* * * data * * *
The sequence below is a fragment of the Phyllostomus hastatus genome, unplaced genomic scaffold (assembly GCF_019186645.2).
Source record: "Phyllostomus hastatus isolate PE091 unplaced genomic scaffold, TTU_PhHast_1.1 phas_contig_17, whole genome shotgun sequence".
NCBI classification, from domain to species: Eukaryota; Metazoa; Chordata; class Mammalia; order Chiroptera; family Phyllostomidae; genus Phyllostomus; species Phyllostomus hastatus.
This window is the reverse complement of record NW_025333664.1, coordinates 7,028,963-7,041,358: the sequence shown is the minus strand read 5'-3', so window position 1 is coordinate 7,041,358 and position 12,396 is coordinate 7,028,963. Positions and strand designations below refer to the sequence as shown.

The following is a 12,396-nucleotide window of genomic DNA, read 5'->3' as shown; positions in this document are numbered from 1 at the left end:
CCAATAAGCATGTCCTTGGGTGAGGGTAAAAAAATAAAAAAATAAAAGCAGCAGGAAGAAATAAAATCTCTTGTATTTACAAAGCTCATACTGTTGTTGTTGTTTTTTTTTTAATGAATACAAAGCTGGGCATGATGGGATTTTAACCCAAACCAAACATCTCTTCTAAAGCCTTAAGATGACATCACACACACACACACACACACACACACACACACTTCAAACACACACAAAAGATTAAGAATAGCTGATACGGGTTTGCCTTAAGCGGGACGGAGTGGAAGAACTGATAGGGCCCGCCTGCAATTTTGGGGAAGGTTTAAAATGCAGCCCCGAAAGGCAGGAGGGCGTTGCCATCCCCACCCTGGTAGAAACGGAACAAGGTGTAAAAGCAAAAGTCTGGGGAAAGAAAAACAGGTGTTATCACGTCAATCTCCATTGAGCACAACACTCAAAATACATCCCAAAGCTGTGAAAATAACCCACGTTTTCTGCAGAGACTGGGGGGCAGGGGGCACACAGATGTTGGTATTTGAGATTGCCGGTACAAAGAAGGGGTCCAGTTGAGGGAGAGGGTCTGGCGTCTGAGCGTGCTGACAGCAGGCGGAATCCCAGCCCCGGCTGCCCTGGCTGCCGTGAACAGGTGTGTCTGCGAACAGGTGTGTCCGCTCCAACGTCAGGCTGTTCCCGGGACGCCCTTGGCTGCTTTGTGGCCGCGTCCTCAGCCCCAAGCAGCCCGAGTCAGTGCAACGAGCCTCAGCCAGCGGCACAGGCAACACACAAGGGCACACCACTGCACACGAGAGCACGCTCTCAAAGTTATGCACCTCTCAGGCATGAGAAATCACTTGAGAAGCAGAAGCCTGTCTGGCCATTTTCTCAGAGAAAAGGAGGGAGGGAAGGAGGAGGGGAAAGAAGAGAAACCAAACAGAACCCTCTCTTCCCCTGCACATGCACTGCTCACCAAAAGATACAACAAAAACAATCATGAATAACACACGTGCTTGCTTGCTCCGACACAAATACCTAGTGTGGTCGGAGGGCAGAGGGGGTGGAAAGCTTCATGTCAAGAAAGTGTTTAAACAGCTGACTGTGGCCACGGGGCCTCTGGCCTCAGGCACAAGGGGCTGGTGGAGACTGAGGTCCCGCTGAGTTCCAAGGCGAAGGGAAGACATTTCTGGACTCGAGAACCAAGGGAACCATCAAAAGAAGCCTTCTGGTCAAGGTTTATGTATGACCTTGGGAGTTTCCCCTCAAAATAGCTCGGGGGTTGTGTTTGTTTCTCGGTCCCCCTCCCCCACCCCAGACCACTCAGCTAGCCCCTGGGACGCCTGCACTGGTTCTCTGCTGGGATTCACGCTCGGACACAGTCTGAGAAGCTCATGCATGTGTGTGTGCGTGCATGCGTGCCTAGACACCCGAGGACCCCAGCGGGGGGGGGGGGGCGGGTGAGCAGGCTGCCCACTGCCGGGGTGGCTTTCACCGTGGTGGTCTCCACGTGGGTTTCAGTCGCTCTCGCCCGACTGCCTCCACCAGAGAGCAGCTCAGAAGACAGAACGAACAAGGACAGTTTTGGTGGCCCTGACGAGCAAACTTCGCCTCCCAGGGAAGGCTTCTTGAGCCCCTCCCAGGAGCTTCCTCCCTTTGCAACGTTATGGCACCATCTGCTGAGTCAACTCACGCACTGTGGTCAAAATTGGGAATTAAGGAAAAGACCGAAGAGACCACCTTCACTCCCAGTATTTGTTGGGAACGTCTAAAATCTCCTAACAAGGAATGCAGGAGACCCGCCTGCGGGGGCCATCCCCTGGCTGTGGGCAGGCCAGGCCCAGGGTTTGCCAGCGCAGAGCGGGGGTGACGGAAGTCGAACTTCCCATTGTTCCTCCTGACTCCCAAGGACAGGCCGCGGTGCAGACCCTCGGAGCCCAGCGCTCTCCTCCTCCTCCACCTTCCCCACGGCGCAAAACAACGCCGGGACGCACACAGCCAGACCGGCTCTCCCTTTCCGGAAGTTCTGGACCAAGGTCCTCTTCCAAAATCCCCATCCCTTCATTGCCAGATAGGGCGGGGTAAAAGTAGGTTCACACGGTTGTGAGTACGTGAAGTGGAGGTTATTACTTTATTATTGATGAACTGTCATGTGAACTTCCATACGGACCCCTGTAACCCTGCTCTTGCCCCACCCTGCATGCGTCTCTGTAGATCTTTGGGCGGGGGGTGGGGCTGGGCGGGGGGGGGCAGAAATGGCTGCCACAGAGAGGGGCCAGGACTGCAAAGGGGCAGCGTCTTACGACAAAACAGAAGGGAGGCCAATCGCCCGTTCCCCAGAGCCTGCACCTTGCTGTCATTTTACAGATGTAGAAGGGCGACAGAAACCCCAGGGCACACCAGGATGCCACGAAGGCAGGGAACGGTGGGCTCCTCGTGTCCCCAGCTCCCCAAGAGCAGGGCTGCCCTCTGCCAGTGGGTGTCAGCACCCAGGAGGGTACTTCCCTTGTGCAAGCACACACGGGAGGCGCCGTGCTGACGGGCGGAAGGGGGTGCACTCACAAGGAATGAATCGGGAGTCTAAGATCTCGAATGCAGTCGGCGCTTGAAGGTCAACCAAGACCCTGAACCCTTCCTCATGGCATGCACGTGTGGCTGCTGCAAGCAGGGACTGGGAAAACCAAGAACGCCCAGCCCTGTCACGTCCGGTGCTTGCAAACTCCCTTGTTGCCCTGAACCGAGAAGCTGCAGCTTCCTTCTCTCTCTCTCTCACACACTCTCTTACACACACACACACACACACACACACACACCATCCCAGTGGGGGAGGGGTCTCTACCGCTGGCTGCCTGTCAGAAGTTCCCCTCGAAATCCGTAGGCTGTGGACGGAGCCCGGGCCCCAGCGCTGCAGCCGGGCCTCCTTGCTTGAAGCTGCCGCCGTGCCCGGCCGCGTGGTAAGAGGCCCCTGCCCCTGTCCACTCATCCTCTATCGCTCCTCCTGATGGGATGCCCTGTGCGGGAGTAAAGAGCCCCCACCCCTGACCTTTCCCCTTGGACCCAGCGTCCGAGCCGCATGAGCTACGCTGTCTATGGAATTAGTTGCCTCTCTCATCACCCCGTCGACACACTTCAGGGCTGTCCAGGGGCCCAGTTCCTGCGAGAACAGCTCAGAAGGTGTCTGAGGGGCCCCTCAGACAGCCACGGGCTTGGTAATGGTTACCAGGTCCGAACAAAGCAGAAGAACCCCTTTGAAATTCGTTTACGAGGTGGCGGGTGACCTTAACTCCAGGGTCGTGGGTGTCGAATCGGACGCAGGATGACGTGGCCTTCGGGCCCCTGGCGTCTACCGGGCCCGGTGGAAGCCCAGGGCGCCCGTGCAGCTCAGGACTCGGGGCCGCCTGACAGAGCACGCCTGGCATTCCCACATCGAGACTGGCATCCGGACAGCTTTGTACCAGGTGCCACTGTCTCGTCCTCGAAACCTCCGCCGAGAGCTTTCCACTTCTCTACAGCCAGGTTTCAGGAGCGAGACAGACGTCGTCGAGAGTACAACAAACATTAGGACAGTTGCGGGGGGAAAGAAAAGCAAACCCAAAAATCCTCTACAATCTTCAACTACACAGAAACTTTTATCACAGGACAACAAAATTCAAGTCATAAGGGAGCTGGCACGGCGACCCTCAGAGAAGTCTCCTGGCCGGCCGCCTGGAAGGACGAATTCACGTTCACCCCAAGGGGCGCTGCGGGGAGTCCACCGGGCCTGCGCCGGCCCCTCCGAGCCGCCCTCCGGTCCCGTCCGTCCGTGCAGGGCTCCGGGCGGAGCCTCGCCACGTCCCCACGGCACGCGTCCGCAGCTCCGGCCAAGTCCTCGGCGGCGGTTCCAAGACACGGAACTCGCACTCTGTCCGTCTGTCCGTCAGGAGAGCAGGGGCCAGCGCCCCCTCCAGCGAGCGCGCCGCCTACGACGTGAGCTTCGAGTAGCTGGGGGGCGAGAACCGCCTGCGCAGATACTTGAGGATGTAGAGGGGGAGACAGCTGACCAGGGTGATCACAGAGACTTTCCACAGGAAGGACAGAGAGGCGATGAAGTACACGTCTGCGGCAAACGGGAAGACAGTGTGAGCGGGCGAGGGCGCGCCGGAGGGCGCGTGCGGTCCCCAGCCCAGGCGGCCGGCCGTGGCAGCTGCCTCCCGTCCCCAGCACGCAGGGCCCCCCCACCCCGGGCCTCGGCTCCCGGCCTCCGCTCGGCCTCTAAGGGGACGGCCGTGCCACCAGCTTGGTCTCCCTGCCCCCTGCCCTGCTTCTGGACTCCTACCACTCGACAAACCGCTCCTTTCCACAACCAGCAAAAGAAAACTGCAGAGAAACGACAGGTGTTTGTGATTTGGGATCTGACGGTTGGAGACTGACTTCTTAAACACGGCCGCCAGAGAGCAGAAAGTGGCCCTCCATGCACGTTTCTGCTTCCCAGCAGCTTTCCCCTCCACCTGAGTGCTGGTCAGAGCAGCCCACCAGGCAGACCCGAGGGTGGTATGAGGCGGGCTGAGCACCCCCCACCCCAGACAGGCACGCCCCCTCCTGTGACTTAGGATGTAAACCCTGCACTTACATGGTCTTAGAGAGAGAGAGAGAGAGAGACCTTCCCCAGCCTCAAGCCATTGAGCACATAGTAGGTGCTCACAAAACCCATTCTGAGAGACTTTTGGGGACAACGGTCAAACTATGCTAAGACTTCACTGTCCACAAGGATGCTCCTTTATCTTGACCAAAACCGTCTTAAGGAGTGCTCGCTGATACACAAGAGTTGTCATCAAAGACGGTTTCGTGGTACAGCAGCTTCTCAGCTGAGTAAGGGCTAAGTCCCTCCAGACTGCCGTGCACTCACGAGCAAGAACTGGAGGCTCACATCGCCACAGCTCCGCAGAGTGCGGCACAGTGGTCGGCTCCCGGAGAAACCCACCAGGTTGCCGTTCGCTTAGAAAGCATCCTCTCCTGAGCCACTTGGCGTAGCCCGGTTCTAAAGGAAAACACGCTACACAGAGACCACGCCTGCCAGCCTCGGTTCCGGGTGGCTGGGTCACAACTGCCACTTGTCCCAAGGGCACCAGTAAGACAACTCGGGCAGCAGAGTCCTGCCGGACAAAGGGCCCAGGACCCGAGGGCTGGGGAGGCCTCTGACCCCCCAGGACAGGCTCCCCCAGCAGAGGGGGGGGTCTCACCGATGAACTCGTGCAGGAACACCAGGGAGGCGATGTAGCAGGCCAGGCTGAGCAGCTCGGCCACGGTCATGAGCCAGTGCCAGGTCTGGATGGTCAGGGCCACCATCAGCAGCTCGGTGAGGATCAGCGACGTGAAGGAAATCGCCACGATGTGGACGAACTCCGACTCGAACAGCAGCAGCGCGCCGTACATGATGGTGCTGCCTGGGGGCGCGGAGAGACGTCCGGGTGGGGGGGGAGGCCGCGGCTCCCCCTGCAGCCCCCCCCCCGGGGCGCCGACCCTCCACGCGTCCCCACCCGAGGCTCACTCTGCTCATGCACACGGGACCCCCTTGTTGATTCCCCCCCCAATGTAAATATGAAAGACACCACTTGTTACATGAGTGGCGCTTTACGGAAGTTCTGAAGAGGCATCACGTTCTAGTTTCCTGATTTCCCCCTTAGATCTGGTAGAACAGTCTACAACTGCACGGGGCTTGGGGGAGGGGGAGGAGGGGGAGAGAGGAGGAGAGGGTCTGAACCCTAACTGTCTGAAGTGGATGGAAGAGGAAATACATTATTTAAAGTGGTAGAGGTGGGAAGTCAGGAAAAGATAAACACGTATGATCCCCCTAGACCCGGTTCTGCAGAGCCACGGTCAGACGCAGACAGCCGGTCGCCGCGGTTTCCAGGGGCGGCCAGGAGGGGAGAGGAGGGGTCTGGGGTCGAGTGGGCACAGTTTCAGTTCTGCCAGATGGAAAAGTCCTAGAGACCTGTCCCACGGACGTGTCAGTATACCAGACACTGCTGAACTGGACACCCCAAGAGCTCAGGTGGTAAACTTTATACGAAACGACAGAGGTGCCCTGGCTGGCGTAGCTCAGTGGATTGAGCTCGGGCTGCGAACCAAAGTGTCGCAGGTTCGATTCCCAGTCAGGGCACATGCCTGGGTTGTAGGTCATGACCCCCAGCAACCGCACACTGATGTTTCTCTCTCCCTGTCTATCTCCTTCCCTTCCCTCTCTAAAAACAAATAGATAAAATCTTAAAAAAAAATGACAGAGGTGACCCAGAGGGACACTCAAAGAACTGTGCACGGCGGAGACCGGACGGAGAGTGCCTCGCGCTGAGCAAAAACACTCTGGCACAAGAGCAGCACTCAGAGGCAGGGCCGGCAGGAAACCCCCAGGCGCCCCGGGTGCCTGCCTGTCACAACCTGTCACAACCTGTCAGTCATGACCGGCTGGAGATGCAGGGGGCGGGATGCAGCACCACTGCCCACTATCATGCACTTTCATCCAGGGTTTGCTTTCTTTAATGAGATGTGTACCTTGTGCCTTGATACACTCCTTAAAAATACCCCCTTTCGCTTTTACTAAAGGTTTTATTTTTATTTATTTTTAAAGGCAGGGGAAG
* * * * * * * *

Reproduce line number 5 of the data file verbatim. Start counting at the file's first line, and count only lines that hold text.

The following is a 12,396-nucleotide window of genomic DNA, read 5'->3' as shown; positions in this document are numbered from 1 at the left end: